Running your own business comes with a wealth of benefits and freedoms. However, when it comes to getting a mortgage as a business owner, you may need to jump through a few more hoops than someone who is a contracted employee.
Whilst perhaps more challenging, it’s certainly not impossible to secure a mortgage as a business owner. There are plenty of lenders out there who are familiar with business owners and willing to lend. In this article, we are going to explain a few things that you should know about how to get a mortgage as a business owner.
Why is it more difficult to get a mortgage as a business owner?
Generally speaking, the income taken by a self-employed business owner can be more variable and less predictable than that of a contracted employee. As a result, lenders will assess the affordability of any mortgage facilities they might offer in a slightly different way. Sometimes a little more stringently.
The way business owner’s take their remuneration can also vary. The amount taken will often be dependent upon the underlying performance and profitability of their business. Understanding and being able to explain this can be key to a successful mortgage application.
The way a business owner takes their remuneration is often designed to minimise their personal tax charges. There’s usually nothing suspicious going on here. These remuneration methods will generally have been recommended to them by their Accountant. However, this can sometimes make things a little harder for a mortgage lender who is trying to assess an applicant’s income and outgoings.
Evidencing an applicant’s income is often the biggest difficulty for a lender when assessing a mortgage application from a business owner. Enlisting the help of a specialist mortgage advisor and broker, such as us here at Mortgage Light, who understands the different remuneration structures used by business owners and who also knows the right mortgage lenders to turn to, could make the difference between a successful mortgage application and a rejection.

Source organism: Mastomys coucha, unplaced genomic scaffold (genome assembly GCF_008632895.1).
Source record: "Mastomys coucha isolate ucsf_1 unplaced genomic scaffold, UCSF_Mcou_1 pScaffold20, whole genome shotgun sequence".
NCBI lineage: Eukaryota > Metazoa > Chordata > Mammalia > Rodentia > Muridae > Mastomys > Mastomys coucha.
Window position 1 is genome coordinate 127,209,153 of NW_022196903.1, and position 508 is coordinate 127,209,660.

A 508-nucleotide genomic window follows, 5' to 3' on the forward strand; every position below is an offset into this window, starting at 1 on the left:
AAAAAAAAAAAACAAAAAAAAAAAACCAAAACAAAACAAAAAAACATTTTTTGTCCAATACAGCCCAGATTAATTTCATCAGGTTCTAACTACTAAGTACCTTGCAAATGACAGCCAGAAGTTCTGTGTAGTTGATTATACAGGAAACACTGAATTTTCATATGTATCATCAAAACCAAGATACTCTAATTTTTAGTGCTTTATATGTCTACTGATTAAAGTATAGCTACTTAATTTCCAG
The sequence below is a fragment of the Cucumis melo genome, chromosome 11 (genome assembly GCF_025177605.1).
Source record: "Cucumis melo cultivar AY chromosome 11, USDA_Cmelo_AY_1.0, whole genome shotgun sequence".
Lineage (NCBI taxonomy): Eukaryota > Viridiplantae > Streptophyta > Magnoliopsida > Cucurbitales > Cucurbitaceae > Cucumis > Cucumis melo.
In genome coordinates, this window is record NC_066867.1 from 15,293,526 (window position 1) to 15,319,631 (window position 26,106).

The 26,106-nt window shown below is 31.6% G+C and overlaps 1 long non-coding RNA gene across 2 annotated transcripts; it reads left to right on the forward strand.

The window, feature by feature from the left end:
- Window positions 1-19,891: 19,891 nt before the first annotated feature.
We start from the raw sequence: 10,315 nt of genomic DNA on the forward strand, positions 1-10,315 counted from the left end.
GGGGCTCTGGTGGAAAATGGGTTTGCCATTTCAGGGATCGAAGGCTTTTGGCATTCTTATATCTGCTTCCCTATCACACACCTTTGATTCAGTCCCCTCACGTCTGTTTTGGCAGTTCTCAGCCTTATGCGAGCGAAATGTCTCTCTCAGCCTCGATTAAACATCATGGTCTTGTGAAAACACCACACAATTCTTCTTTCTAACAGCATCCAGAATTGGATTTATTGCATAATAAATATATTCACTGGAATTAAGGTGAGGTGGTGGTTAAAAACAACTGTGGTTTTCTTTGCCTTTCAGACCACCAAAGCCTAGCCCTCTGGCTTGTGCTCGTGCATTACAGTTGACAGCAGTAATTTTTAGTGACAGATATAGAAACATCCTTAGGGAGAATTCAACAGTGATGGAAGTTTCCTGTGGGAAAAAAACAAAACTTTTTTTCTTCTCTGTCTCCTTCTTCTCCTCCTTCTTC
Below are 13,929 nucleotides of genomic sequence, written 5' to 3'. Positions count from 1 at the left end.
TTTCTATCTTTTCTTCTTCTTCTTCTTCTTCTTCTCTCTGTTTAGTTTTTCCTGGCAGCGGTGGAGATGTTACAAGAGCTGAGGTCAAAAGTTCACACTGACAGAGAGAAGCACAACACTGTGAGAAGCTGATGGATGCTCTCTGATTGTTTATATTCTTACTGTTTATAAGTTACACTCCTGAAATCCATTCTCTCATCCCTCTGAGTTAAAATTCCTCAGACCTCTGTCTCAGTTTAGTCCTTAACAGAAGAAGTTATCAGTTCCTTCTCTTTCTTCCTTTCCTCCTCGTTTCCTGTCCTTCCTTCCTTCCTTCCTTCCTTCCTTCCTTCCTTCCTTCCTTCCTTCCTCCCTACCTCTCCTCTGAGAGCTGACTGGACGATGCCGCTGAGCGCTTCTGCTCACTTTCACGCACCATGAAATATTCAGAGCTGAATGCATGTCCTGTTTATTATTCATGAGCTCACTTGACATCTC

How will I evidence my earnings as a business owner?
Business owners’ income can vary year by year. For this reason, the majority of lenders will want to base their assessment of your earnings on an average of the remuneration taken over a number of recent years, rather than base their assessment on the figures in the last year’s financial Accounts.
They will usually ask for at least three years’ finalised Accounts and/or tax returns to work out this average. If you are the owner/director of a limited company, then a brief breakdown of how you take your remuneration may also be useful.
You can expect to be asked for any, or all, of the following in support of any mortgage application:
- A minimum of the last three years’ Accounts for your business, certified by an Accountant where appropriate
- Copies of personal bank statements covering a minimum of the last six months
- A minimum of the last two years SA302’s and overviews
In most cases, you will need to have been trading for a minimum of 12 months to be able to get a mortgage as a business owner. You’ll also need a minimum 5% cash deposit, just like any other buyer. However, putting down a larger deposit of 15% or more will give you access to a fuller range of specialist lenders who may be better placed to help you.